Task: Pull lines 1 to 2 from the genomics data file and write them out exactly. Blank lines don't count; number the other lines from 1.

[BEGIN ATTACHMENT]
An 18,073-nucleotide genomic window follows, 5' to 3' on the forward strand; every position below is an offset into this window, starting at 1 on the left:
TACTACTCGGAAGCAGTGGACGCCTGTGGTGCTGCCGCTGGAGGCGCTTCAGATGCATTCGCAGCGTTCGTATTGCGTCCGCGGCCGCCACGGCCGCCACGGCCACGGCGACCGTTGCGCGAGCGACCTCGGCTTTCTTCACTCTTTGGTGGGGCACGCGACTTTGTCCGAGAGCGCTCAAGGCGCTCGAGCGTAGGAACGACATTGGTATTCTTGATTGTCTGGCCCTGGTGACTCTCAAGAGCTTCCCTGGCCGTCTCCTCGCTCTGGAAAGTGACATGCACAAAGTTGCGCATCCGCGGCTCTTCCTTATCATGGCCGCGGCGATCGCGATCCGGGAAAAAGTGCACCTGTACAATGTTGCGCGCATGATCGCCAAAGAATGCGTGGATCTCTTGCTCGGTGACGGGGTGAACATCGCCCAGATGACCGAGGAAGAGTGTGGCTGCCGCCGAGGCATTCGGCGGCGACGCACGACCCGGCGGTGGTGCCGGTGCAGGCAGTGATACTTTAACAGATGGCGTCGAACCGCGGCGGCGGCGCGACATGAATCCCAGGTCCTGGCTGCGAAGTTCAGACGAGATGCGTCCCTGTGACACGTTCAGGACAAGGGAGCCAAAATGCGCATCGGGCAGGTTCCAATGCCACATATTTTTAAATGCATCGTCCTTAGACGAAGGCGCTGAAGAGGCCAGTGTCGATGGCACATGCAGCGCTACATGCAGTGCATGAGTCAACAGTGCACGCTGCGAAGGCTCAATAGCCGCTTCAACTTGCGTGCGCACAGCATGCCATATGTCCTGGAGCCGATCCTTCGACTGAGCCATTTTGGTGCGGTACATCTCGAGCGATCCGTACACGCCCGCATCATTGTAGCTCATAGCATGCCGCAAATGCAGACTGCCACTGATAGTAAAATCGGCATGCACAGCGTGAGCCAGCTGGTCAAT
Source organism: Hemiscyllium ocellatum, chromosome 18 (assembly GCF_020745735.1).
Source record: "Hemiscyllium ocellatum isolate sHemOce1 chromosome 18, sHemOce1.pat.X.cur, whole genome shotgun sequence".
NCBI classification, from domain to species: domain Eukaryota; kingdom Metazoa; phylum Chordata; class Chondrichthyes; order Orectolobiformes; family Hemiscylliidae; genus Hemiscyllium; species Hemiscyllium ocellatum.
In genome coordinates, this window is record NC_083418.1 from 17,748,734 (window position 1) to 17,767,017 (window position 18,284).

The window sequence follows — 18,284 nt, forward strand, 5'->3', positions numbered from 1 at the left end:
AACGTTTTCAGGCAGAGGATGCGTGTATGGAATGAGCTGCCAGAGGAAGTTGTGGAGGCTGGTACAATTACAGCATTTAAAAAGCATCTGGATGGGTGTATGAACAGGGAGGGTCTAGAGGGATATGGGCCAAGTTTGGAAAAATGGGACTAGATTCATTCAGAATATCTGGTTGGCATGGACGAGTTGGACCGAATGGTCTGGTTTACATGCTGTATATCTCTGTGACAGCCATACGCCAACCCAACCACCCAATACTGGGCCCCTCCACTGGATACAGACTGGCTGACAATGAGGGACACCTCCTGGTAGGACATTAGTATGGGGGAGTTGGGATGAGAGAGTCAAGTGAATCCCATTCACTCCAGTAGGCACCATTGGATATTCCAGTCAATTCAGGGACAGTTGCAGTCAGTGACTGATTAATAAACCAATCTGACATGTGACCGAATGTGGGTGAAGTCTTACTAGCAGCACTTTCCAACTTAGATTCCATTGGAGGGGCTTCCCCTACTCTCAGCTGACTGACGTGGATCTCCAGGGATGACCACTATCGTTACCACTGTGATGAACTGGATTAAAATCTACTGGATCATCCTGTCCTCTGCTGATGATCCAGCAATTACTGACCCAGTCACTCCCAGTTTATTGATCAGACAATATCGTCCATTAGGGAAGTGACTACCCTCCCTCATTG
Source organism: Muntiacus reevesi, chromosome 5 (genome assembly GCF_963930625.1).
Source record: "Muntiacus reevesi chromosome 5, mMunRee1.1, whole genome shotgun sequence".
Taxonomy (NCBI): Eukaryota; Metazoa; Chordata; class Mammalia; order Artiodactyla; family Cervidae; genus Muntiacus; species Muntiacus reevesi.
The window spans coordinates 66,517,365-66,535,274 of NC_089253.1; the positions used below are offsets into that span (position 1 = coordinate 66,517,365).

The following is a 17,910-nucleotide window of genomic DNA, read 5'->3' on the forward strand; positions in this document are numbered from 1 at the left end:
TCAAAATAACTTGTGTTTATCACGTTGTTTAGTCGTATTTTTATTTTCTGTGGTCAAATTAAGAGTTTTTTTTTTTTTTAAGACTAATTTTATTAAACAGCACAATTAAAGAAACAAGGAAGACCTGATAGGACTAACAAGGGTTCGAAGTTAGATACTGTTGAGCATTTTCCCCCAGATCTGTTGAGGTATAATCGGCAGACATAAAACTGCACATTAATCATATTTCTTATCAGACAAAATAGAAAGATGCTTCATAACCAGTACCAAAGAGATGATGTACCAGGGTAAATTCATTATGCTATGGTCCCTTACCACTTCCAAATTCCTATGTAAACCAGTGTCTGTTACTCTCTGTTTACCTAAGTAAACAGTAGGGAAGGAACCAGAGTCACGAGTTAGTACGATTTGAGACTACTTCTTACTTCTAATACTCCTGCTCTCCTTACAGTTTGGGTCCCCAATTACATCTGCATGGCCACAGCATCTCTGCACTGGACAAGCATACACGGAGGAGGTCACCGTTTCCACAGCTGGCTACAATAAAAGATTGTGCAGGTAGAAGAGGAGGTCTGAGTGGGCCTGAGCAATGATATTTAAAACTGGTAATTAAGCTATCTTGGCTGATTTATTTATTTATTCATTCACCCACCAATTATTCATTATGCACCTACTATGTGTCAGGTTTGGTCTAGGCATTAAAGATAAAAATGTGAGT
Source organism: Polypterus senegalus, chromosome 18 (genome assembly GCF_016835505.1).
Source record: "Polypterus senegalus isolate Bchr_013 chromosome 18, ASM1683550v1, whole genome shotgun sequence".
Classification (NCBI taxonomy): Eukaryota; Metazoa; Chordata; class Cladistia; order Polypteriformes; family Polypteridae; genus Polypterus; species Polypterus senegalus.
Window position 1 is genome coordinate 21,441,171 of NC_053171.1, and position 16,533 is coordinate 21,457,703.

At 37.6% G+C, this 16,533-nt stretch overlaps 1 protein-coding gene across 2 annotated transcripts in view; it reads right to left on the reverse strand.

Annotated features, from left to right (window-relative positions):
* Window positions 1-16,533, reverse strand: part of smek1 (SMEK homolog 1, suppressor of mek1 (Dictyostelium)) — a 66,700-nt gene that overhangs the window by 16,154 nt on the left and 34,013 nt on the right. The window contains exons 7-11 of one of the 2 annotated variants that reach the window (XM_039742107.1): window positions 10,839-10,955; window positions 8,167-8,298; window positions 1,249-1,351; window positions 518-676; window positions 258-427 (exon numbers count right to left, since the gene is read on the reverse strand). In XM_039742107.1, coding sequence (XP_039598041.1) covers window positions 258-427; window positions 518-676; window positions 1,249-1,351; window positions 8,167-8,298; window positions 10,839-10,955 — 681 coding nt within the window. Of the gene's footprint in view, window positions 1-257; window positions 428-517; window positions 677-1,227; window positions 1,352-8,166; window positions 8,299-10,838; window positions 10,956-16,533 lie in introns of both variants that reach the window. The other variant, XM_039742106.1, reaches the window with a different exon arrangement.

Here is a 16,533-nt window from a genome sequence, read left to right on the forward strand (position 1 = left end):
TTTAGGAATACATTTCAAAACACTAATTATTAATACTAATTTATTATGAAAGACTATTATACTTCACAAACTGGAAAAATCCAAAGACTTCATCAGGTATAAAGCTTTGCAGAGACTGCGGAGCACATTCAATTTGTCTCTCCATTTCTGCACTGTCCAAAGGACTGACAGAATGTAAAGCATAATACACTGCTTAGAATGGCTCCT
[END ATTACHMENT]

An 18,073-nucleotide genomic window follows, 5' to 3' on the forward strand; every position below is an offset into this window, starting at 1 on the left:
TACTACTCGGAAGCAGTGGACGCCTGTGGTGCTGCCGCTGGAGGCGCTTCAGATGCATTCGCAGCGTTCGTATTGCGTCCGCGGCCGCCACGGCCGCCACGGCCACGGCGACCGTTGCGCGAGCGACCTCGGCTTTCTTCACTCTTTGGTGGGGCACGCGACTTTGTCCGAGAGCGCTCAAGGCGCTCGAGCGTAGGAACGACATTGGTATTCTTGATTGTCTGGCCCTGGTGACTCTCAAGAGCTTCCCTGGCCGTCTCCTCGCTCTGGAAAGTGACATGCACAAAGTTGCGCATCCGCGGCTCTTCCTTATCATGGCCGCGGCGATCGCGATCCGGGAAAAAGTGCACCTGTACAATGTTGCGCGCATGATCGCCAAAGAATGCGTGGATCTCTTGCTCGGTGACGGGGTGAACATCGCCCAGATGACCGAGGAAGAGTGTGGCTGCCGCCGAGGCATTCGGCGGCGACGCACGACCCGGCGGTGGTGCCGGTGCAGGCAGTGATACTTTAACAGATGGCGTCGAACCGCGGCGGCGGCGCGACATGAATCCCAGGTCCTGGCTGCGAAGTTCAGACGAGATGCGTCCCTGTGACACGTTCAGGACAAGGGAGCCAAAATGCGCATCGGGCAGGTTCCAATGCCACATATTTTTAAATGCATCGTCCTTAGACGAAGGCGCTGAAGAGGCCAGTGTCGATGGCACATGCAGCGCTACATGCAGTGCATGAGTCAACAGTGCACGCTGCGAAGGCTCAATAGCCGCTTCAACTTGCGTGCGCACAGCATGCCATATGTCCTGGAGCCGATCCTTCGACTGAGCCATTTTGGTGCGGTACATCTCGAGCGATCCGTACACGCCCGCATCATTGTAGCTCATAGCATGCCGCAAATGCAGACTGCCACTGATAGTAAAATCGGCATGCACAGCGTGAGCCAGCTGGTCAAT